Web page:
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Interface and performance
As well as having quite a striking, recognisable design, the LG G3 S has a custom interface that's a little different from vanilla Android. It offers more customisation, and a few extra features you don't get in Android as standard.
It works on the base of Android 4.4.2 KitKat – not the very latest version of Android, but at least it's not ancient.
You need to appreciate the extras the software offers, though, because the UI style is not quite as clean or attractive as standard Android. Just like the LG G3's software, it keeps a few slightly fusty elements that the core software has either shed or never had in the first place.
Things like the clear widgets and apps sections in the main apps menu are starting to look quite dated, and totally unnecessary. The widgets that come inbuilt are also that bit too angular and up-tight-looking for my liking.
There is a style going on in the LG G3 S's software. But it's not a particularly stylish one.
However, as you use the phone you'll occasionally trip over features you don't get elsewhere. For example, you can choose how many icons go in the soft key nav bar at the bottom of the screen – from three to five.
You can also run a number of widget-based apps that you can run on top of your home screen. These are called Qslide apps, and include things like a video player, calculator, phone caller and browser.
There's also an optional note-taker button that snap-shots of whatever's onscreen so you can scribble notes on the LG G3 S screen. Without a stylus it's nowhere near as useful as the Galaxy Note 4, but some may appreciate this.
Where most other manufacturers have started trying to pare back features to offer a more streamline experience, the LG G3 S still offers quite a lot of extras. But they're not overt – beginner users can ignore them, rather than being bombarded with them.
I was also reasonably happy with the LG G3 S's performance. No, it's not as fast or responsive as the LG G3, but it's not dramatically slower than the Moto G, a phone that uses the same the Snapdragon 400 processor.
You'll experience the odd wait as interface elements pop-up when navigating through the system, and things are a little slow to load at times. For example, I found that the camera takes a while to kick-in on occasion, and it may mean you miss the odd shot.
Other little bits of slow-down just require a tiny slice of patience. Don't have that? Consider the Nexus 5, a phone with a much faster CPU and more RAM.
In the Geekbench 3 benchmark tool, the LG G3 S comes out with 1170 points. That's exactly what I'd expect from a phone using this CPU and 1GB of RAM, but it's a pretty rubbish result for something that costs a good chunk more than £200.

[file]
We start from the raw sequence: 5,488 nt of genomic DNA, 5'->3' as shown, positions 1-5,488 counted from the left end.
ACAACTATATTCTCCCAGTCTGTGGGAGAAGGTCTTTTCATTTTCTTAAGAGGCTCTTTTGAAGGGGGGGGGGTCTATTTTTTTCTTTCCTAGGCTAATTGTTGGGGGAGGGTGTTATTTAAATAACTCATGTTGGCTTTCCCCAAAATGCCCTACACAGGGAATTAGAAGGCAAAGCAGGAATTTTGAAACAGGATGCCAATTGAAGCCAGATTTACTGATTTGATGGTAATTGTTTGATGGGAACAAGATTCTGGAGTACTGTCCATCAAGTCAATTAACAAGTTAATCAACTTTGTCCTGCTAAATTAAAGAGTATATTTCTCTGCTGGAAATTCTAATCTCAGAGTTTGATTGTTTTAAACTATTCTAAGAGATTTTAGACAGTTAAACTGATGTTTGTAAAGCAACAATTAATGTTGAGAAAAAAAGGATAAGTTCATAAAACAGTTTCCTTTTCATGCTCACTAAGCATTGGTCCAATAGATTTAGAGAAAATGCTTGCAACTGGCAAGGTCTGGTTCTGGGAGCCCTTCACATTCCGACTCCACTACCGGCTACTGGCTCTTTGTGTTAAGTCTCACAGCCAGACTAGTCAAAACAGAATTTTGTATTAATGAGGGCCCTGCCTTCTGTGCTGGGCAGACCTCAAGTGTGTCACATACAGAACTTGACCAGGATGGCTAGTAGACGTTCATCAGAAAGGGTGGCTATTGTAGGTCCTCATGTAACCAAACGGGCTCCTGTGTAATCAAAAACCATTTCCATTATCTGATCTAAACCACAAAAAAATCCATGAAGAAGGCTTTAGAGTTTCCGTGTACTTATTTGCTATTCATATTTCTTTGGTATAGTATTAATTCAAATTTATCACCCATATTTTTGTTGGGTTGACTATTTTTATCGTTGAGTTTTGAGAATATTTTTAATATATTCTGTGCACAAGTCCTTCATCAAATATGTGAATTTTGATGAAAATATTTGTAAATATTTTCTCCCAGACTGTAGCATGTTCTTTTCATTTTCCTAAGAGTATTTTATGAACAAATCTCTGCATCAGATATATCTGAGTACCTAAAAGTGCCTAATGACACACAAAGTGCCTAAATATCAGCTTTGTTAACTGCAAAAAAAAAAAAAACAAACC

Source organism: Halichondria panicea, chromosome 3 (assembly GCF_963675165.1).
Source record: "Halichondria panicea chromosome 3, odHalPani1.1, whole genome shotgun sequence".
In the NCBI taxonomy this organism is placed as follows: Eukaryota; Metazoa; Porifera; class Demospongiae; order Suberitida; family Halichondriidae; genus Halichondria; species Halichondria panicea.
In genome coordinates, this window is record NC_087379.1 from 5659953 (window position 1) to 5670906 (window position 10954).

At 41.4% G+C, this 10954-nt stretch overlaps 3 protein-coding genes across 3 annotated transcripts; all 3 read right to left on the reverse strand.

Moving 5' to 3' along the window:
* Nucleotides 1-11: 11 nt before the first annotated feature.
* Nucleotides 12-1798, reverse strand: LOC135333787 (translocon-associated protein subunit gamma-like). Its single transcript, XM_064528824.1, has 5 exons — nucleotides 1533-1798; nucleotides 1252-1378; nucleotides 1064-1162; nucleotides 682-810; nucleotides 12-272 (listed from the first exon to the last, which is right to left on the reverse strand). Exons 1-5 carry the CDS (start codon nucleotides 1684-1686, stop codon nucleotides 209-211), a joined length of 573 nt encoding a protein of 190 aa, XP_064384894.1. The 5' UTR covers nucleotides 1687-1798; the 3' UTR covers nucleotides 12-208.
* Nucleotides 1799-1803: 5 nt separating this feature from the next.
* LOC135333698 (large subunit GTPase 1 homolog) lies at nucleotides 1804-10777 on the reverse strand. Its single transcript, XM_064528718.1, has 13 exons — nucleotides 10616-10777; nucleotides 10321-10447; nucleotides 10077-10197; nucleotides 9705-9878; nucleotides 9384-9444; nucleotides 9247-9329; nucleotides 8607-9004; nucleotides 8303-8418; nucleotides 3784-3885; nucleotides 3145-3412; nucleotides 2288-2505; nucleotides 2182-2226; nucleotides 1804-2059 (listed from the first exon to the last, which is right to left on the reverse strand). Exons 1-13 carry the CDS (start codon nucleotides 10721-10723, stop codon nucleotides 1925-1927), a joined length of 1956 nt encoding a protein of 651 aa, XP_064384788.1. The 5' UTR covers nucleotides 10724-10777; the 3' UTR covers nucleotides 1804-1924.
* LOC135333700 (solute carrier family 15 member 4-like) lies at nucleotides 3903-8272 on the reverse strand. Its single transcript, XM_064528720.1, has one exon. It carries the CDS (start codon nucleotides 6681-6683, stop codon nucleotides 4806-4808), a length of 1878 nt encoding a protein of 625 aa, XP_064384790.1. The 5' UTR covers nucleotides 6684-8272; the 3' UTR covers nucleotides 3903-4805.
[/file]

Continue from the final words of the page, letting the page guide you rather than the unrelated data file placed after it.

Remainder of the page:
There are some performance issues for gamers, too. Just like the Moto G, it can handle pretty much any game at a good frame rate, unless you override the graphics settings to get the sort of graphical quality you get from the very top-end phones. In Dead Trigger 2, with graphics set to max, there's a clear cut in the frame rate, making the action appear much less smooth than it would be on the LG G3 or Nexus 5.
As ever, the compromises are there if you look for them. That would be fine if the LG G3 S wasn't as expensive as the Nexus 5.
The LG G3 S's Snapdragon 400 CPU is not an epic powerhouse. This, along with the decent 2540mAh battery, means that the phone offers pretty good stamina.
I found it a breeze to get a good day and a half's use out of the phone between charges.
In our normal video test, where we play a 90 minute 720p MP4 video at full brightness, the LG G3 S lost just 15% battery. That means you'll get 10 hours of video playback off a charge.
Remember, too, that this is at maximum screen brightness. Put it down to 50-60% where it'll be most of the time and you'll get a healthy chunk more.
As with several other mid-range LG phones, battery stamina is pretty good. There's also a standard battery saver mode that can be set to kick in when the battery level hits 30%. It cuts off things like background data to save power.
What I found more unusual, though, was call quality. The LG G3 S's speaker is really rather good, offering strong top volume and excellent treble clarity without sounding harsh. It's pretty great.
The main internal speaker isn't quite as remarkable, though. The LG G3 S has a single speaker on the back: no chance of stereo sound here.
Sound quality is fair, but nothing that breaks out of the smartphone norm. Top volume is not remarkable and the slightly thin tone doesn't have the power to break through too much ambient noise.
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Andrew is a freelance journalist and has been writing and editing for some of the UK's top tech and lifestyle publications including TrustedReviews, Stuff, T3, TechRadar, Lifehacker and others.